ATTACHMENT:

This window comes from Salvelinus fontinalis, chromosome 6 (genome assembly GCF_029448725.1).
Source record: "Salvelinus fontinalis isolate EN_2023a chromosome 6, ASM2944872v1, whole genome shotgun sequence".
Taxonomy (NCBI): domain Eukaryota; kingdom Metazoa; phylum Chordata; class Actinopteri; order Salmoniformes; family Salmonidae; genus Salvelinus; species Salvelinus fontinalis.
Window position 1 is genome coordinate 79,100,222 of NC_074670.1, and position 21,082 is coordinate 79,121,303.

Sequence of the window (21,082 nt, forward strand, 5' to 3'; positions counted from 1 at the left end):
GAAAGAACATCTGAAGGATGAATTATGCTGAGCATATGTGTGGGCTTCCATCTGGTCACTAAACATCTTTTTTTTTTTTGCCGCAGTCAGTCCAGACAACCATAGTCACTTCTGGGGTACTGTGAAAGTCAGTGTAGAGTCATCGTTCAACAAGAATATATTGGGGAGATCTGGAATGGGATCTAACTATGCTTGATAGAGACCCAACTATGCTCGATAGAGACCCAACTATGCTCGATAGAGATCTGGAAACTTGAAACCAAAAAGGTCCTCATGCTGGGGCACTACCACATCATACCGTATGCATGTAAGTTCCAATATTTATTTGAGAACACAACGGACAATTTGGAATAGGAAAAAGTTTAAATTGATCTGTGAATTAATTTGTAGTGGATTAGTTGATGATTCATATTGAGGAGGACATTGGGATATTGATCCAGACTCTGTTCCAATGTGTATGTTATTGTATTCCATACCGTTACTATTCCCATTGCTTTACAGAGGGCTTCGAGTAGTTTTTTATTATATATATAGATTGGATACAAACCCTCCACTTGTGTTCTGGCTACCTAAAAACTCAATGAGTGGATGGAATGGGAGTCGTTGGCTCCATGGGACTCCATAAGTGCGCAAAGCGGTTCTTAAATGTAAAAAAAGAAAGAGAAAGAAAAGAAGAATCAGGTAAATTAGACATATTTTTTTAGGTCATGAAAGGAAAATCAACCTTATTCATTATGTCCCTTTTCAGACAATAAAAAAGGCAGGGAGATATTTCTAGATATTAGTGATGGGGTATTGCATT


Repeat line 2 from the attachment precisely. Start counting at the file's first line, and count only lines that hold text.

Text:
Source record: "Salvelinus fontinalis isolate EN_2023a chromosome 6, ASM2944872v1, whole genome shotgun sequence".